The American supporters of Bahati and Lively will write checks in their upscale neighborhoods of Virginia and Newport Beach in California, reminding us that Uganda, like it or not, is indeed caught in a cultural proxy war. The core issue appears to be the church’s inclusion or exclusion of LGBT people and honoring or not honoring internationally recognized protections and standards of human rights.
A secondary issue is: “Can I do and say what I want in the name of God without having any accountability in my home or another’s country?
A third issue is concerned with the role of the courts in deciding when issues of faith can actually cause bodily harm to another. Read the 2007 report from the American Psychological Association’s Task Force on reparative therapy and sexual orientation and ask Lively why is he promoting “ex-gay” therapy to Ugandan parliamentarians as scientific evidence that actually works? I would love to see the proponents of so called “ex-gay” therapy have an opportunity to prove their “belief” in a court of law that what they practice and teach actually has validity. Lively may be our first candidate.
The policy of allowing propaganda and misinformation to terrorize the Ugandan masses with stories of a gay pedophile king whose advances were fought off by upstanding young heterosexual Christians, is, for now, allowed to go unchallenged. So are the myths of mass homosexual recruitment in Ugandan schools and the so called benefits of “ex-gay” therapy.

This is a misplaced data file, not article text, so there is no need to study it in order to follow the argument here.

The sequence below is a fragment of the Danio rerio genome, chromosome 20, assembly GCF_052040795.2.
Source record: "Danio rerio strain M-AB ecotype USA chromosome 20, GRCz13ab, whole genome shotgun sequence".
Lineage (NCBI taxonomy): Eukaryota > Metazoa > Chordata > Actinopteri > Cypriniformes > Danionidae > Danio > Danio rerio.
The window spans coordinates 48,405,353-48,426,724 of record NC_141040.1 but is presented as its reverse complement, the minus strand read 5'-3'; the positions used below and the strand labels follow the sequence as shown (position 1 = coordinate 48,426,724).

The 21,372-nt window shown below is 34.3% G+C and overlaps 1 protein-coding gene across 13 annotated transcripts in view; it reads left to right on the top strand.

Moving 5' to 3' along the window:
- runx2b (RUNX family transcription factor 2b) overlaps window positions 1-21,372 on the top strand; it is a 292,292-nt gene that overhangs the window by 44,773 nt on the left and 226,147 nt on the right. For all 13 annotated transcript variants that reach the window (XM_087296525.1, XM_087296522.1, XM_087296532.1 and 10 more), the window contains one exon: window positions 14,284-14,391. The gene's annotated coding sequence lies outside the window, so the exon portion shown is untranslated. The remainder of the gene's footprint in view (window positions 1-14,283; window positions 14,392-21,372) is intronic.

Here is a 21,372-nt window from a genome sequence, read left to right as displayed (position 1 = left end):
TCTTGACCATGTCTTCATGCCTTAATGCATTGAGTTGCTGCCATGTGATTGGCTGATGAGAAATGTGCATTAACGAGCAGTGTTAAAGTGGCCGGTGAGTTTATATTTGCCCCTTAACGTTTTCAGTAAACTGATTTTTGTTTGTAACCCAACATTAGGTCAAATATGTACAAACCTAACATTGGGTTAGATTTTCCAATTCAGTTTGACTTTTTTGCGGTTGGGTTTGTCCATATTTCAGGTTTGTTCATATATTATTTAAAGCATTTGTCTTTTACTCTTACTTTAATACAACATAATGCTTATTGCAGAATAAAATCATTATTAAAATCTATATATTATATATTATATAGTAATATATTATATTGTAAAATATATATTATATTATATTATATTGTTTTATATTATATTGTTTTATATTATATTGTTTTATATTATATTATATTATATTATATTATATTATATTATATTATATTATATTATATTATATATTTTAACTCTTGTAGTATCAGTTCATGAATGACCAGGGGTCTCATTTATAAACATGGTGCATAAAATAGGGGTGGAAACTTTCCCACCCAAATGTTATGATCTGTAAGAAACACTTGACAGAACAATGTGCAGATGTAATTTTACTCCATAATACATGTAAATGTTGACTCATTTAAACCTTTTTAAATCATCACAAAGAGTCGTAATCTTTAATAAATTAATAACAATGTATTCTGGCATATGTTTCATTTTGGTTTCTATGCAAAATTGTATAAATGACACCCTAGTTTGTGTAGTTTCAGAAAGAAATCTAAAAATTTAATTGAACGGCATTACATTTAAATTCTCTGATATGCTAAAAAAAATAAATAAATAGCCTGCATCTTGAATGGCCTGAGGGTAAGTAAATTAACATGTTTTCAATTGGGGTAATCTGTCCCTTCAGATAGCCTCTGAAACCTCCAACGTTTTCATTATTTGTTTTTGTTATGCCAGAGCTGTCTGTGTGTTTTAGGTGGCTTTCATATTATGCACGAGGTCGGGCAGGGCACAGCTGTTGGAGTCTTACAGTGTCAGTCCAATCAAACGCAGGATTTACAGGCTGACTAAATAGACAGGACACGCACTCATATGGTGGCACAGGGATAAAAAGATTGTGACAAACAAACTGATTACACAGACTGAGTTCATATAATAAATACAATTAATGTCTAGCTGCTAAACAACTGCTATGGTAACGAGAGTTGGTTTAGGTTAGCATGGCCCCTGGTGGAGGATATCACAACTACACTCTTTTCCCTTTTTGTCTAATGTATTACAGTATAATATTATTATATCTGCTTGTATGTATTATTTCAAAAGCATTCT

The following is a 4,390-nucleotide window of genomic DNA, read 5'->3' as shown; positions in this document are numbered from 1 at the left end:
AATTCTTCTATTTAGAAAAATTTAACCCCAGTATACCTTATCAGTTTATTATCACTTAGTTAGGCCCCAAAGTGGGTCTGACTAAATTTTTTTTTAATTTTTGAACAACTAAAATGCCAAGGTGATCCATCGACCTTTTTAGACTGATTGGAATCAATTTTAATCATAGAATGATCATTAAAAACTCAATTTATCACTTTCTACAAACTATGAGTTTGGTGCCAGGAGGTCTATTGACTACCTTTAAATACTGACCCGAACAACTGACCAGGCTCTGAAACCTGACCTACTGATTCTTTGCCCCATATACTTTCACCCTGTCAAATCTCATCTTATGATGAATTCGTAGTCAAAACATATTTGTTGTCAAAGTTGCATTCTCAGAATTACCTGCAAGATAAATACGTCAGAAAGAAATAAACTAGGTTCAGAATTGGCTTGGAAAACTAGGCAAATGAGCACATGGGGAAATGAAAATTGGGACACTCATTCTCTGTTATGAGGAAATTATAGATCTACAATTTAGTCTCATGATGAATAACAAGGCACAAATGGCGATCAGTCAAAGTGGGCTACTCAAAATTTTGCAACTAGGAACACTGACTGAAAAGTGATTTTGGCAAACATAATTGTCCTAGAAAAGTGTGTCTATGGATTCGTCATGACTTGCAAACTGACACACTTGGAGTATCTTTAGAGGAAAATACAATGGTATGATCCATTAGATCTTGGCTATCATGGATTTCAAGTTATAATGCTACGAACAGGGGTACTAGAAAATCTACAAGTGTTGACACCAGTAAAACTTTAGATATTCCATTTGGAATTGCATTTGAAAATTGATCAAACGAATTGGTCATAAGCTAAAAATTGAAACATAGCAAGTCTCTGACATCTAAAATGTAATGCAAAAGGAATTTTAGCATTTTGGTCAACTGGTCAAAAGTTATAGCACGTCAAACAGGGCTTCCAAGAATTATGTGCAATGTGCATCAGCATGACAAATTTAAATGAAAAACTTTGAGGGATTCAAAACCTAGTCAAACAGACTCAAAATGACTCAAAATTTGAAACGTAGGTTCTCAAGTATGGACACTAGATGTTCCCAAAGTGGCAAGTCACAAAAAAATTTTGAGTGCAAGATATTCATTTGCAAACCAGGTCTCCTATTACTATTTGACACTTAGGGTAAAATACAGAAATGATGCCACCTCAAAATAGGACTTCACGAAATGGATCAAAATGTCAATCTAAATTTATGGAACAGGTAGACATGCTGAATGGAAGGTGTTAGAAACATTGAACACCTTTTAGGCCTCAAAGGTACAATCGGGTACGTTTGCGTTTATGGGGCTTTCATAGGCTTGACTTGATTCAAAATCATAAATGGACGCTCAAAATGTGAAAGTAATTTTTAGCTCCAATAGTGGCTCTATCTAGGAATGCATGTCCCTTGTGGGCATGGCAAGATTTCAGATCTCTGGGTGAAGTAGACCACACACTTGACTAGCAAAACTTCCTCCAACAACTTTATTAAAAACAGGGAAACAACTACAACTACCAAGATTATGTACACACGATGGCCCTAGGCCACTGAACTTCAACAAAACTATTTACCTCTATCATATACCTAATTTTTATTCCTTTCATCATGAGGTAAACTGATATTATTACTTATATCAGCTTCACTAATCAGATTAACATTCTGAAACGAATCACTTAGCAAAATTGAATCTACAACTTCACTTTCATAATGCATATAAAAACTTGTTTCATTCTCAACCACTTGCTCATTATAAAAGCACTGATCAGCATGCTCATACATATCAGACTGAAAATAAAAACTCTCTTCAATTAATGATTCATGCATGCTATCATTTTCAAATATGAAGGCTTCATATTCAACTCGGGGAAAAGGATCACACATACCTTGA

The 15-year “undercover” foreign policy of the Christian Right is coming to a sad end. Millions of lives have been traumatized and some people have been killed, forced into exile and spent time in prison in Uganda and 75 other countries where religious beliefs continue to undergird LGBT criminalization. The footprint of these words and deeds, many recorded and in print will not disappear in the sand and it is our duty to hold these people accountable for the consequences of their words and deeds.
This is why the Lively case is so important. We will not forget, however long it takes and we will not allow revisionist views of historical reality to deflect attention from contemporary crimes against humanity, as Lively has attempted.
I admire the courage of the Catholic Archbishop of Uganda who not only opposed the Bahati bill on moral grounds but refused to allow the holy story of the Ugandan martyrs to be tainted with hate-filled propaganda that continues to maim and hurt many people who have been inspired and love the Ugandan martyr’s story.
The Anglicans have sadly forgotten their own true history and the Bible teaches us when we forget (amnesia) we often get ourselves in trouble. Religious people need to be very clear that we are subject to the same laws and protections afforded to other human beings and we are all accountable for our actions. We are not above the law by claiming our own version of it or distorting the past to justify our own present agenda.
As religious people, we cannot turn our backs on 70 years of international rights and standards just because our interpretation of Scripture and science would like us to do so. An Irish poet once wrote about a longed-for time - “when history and justice rhyme.” We may all be living into it, Scott Lively included.
RGOD2, written by the Rev. Canon Albert Ogle of St. Paul’s Cathedral in San Diego, looks at faith and religion from an LGBT point of view. Ogle is known around the world for his work in support of LGBT rights and HIV-prevention efforts. He is president of St. Paul’s Foundation for International Reconciliation. Donations to the foundation can be made by clicking HERE.